My new Giraffe

Discussion in 'rec.sport.unicycling' started by newtouni, Dec 21, 2004.

  1. newtouni

    newtouni Guest

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  2. tylercox

    tylercox Guest

  3. AllThingsUni

    AllThingsUni Guest

    my advice is dont try to hop on a giraffe unless you know what youre
    getting into. Me and my friend went out for a ride recently, and i
    decided to take my giraffe since i normally dont, and i tried hopping,
    and the uni slipped behind me and i fell as if i had no bones. It was
    actually kinda funny. The same thing happened when i tried to do one
    footed on it. Anyway yeah im still hoping to sell my giraffe, and if
    anyone wants it before i put it on ebay im selling it for 125 free
    shipping.;)

    Jon


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  4. bugman

    bugman Guest

    What kind?


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  5. GILD

    GILD Guest

    get used to dismounting with the raffie in front of u before u even try
    n ride it

    riding it will be easy enough
    just watch for the raffie trying to pull the seat out from between your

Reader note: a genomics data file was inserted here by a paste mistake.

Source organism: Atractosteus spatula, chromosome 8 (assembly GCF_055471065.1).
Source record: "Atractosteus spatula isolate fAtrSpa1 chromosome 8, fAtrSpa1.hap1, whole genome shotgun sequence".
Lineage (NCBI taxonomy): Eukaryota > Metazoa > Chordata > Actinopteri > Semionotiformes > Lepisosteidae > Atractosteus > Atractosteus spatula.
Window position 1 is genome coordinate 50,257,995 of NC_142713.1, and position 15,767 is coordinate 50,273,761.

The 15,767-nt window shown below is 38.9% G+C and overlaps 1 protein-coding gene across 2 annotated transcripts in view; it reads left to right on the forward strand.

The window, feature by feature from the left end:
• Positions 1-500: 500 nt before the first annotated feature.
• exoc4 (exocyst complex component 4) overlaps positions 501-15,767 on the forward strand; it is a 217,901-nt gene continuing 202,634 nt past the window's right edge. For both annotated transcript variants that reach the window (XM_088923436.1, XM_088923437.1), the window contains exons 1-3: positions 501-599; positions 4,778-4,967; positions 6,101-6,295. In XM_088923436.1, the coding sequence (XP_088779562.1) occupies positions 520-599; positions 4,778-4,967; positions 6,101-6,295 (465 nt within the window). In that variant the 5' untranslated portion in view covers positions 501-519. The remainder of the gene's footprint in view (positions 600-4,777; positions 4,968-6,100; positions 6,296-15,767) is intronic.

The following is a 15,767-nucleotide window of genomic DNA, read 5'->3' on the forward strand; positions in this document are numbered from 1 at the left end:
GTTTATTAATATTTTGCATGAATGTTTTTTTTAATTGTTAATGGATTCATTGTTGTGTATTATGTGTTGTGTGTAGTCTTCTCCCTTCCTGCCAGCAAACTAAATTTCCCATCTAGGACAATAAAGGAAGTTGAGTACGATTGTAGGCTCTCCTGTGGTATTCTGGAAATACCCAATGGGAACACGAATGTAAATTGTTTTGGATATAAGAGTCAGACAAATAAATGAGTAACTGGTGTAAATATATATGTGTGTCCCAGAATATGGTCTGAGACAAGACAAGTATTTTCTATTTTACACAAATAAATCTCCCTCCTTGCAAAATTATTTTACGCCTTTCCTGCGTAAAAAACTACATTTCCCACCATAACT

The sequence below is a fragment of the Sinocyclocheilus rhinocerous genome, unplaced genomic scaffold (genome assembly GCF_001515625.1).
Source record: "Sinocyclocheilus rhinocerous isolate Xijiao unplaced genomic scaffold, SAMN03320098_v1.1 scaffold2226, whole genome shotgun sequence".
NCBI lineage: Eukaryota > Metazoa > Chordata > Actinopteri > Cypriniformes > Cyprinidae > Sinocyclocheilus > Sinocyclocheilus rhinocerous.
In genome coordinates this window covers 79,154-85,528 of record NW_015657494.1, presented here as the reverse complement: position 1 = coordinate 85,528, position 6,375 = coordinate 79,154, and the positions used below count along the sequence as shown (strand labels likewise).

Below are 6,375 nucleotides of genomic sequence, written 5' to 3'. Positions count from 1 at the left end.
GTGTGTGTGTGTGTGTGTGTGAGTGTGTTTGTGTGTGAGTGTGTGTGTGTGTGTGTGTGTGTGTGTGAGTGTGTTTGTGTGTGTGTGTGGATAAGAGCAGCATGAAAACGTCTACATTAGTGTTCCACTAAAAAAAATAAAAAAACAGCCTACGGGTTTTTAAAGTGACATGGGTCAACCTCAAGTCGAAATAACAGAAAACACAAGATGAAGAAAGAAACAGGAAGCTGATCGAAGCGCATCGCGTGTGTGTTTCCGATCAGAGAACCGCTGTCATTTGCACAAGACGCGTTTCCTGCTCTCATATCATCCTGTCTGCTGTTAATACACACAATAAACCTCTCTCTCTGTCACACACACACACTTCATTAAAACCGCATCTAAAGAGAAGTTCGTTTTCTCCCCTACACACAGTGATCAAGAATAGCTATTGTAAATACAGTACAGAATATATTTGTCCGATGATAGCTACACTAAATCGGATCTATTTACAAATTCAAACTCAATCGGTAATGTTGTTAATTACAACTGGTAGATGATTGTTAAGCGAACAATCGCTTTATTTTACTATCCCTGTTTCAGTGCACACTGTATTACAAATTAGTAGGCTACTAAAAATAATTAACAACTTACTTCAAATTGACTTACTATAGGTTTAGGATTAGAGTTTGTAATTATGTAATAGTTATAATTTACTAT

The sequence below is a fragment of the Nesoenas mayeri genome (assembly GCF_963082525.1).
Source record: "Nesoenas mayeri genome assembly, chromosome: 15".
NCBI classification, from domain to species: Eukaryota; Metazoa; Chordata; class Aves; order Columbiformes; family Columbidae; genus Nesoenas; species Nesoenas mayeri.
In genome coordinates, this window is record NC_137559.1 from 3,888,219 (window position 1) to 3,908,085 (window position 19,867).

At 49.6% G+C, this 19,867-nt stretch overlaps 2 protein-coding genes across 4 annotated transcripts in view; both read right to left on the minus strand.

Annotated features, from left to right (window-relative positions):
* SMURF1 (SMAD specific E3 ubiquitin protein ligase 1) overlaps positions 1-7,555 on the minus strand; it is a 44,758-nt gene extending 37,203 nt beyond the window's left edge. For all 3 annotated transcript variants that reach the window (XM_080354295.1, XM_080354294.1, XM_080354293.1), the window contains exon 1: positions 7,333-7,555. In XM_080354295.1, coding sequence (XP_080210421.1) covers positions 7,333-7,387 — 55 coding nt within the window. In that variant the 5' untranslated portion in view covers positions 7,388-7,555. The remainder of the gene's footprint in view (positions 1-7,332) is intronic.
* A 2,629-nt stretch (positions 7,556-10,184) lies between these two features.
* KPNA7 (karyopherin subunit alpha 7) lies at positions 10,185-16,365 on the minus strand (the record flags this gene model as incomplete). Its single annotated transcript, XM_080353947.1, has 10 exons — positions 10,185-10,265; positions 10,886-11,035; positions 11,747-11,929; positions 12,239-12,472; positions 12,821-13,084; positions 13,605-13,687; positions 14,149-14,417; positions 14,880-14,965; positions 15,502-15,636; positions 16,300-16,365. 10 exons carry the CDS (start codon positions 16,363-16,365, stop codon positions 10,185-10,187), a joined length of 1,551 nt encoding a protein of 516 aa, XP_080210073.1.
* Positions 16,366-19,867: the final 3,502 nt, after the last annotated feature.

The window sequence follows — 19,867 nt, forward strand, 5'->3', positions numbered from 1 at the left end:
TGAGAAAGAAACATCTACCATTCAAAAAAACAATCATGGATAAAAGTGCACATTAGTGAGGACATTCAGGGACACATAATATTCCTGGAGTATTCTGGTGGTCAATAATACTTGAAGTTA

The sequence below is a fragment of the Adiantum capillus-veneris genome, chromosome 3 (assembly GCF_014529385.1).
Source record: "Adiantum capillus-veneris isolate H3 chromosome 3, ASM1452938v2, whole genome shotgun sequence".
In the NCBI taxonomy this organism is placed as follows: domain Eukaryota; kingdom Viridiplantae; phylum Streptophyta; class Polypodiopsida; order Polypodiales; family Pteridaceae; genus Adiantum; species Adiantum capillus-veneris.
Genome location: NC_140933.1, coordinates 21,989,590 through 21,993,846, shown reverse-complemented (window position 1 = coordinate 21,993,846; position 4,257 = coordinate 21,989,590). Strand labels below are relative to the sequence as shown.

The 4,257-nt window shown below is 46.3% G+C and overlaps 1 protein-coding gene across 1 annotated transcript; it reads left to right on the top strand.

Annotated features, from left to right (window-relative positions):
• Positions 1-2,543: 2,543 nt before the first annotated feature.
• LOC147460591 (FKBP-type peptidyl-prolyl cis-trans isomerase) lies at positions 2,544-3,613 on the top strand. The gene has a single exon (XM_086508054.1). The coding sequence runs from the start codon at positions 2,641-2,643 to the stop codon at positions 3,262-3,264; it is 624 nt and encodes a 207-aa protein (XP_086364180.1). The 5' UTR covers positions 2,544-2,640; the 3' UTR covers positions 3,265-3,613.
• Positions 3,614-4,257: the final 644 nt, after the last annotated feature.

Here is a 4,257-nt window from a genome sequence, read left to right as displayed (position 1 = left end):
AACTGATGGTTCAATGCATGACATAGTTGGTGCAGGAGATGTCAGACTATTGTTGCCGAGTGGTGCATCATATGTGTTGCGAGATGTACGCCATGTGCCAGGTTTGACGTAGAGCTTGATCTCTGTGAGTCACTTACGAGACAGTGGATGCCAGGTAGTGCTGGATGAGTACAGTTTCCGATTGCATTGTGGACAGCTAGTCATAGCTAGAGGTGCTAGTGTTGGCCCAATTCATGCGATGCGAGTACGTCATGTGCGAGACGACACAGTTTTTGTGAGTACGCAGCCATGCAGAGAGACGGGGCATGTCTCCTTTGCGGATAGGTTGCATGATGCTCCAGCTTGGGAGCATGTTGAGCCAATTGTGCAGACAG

legs
    make sure the seat-height is correct

    but make sure u're comfortable getting off the back of the raffie and
    u'll be kewl
    the main reason why this is more of an issue than it is with a 'normal'
    uni, is the fact that if u dismount off the front, and the wheel, on
    it's way back, stops against something u didn't see, u can hurt your
    spine quite badly

    and learn to freemount
    it is [imho] the kewlest thing in the uni-world


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  6. newtouni

    newtouni Guest

    AllThingsUni wrote:
    > * Anyway yeah im still hoping to sell my giraffe, and if anyone wants
    > it before i put it on ebay im selling it for 125 free shipping.;)*



    I don't know what type you are selling, but I paid less than that for my
    brand new Torker 5ft (with shipping).


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  7. johnfoss

    johnfoss Guest

    GILD wrote:
    > *if u dismount off the front, and the wheel, on it's way back, stops
    > against something u didn't see, u can hurt your spine quite badly*

    This is true but the same applies to letting the wheel roll out to the
    front. This will hurt your nads (for the guys) and is probably less
    scary than hurting your spine, it can be pretty bad as well.

    Best thing to do is, when in doubt, don't let the wheel roll out.
    Instead, stop the bottom pedal and just go down like a tree. There are
    some who say you won't land as hard, because your path to the ground is
    curved. The logic makes sense to me. What do you physics people have to
    say about that?

    Before trying to freemount your giraffe, ride it around some and
    practice falling off in the direction of all points of the compass. Then
    you'll be much better equipped to make that mount safely, and be able to
    ride away from it when it happens.


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  8. corbin